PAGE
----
Lastly, you may have received text messages similar to these:

Or you may have received calls asking you to vote by phone or text message. These are huge red flags! Despite how advanced technology has become over the years, we still cannot vote via a phone call or text message. If you receive a call requesting you to vote, hang up immediately. Votes can only be cast through mail or in person.

So, the next time you feel like you’re being targeted by the election scam, play it safe. Hang up the phone and do your research on how you can legitimately vote, donate or show support for either presidential candidate.

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Robocalls and phone scams have been a hot topic in the U.S., but just because they’re getting a lot of attention, doesn’t mean our friends across the water have been an exception to unwanted calls.

A scam is a scam and whether it be in the U.S. or the U.K., scammers are always seeking out their next victim.

Some of these may sound familiar, and others may be new to you, but here are some of the top nuisance calls that are affecting the U.K. and how you can avoid being the next victim on the international scammer’s list!

1) Payment Protection Insurance (PPI)
We’ve all seen the commercials or have gotten that call or text claiming, “If you’ve bought (fill in product) or been injured (fill in the type of injury) you can be compensated for (fill in claim).”

But hold it right there.Before you start racking your brain about a possible product or injury that you hope can bring in money, realize that this could be a scam! While some companies are genuine and are looking out for your best interest, most of the time, these fast talking sales people should make you wary. Those who are attempting to sell you PPI (payment protection insurance), which is usually provided with loans, credit cards, store cards, mortgages, car loans, overdrafts, or any type of credit, are quickly talking to reel you in before you realize what you’ve gotten yourself into.

It may sound appealing but don’t fall for it! Your best bet is to avoid engaging with these callers, hang up, and contact your insurance company. If you have any accidents, or product purchase concerns, your insurance company can professionally and safely inform you on how to put a claim on your policy.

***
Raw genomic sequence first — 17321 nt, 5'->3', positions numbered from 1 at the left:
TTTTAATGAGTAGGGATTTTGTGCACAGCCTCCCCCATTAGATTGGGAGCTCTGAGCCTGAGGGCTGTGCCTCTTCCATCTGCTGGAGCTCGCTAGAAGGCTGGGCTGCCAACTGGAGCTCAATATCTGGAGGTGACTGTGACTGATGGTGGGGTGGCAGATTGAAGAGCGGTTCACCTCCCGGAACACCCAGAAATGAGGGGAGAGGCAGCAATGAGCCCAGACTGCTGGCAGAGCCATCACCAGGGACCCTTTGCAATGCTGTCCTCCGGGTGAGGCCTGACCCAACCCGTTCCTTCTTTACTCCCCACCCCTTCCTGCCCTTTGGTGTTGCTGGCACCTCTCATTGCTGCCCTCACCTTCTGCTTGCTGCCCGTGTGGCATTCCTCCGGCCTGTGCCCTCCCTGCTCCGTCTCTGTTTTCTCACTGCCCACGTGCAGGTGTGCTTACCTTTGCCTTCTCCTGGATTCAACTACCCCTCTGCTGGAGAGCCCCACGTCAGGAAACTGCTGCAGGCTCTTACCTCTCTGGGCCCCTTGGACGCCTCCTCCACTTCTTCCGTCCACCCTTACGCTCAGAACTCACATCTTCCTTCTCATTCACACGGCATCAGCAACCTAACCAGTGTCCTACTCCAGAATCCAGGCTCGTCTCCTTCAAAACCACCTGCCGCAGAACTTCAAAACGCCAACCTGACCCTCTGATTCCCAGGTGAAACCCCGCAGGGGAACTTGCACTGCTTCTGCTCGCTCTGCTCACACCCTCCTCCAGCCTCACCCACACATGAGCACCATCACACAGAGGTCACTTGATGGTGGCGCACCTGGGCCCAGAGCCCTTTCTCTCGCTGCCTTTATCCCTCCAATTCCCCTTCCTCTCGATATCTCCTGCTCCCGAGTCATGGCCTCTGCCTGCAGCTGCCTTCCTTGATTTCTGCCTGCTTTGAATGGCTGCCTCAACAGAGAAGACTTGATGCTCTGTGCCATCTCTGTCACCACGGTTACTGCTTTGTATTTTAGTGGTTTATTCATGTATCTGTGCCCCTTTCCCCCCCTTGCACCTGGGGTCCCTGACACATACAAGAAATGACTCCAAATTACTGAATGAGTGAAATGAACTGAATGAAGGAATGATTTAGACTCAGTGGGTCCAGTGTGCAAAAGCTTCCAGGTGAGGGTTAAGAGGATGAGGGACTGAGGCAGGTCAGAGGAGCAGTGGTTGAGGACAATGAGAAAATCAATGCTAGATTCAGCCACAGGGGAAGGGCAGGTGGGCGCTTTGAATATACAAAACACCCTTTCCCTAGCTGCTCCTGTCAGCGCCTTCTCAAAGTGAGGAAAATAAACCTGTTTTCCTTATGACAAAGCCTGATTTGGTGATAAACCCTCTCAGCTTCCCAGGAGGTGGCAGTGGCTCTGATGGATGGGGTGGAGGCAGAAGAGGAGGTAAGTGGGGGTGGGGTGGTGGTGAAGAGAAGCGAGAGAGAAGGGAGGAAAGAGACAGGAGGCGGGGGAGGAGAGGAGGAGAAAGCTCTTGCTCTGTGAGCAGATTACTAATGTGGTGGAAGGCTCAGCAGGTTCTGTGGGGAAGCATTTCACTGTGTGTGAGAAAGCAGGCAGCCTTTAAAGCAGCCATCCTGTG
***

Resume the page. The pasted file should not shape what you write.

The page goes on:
2) HMRC Scams
We’ve seen the flood of U.K. tweets on Twitter from consumers who are constantly getting SMiShing messages (where scammers trick consumers through a text that includes a link that will download a virus or other malware onto their phones) or phone calls requesting they verify information, claim tax rebates, or pay unpaid taxes, just like this:


The “so-called HMRC associate” may ask you to:

  • Click on a link
  • Send your account, card, and/or pin number
  • Transfer money to a ‘safe account’ while they try and resolve a problem
  • Call them back on a number they provide

Do not fulfill any of these requests! If you feel you are having issues with your taxes or bank account, check your tax paperwork, call your bank, and find an official number for the HMRC to verify that you are contacting a legitimate number.

3) Spoofing
You get a call, but you don’t recognize the number; however it’s a local number so you think, “It must be someone I know, right?”

Just like how U.S. consumers are being spoofed from across the world, the same is happening to those in the U.K. Scammers are tricking just about everyone by spoofing and making consumers believe a legitimate company or organization is locally contacting them.

If there is any doubt about who could be calling, hang up, and verify the company or organization by calling them directly.

4) IT Scammers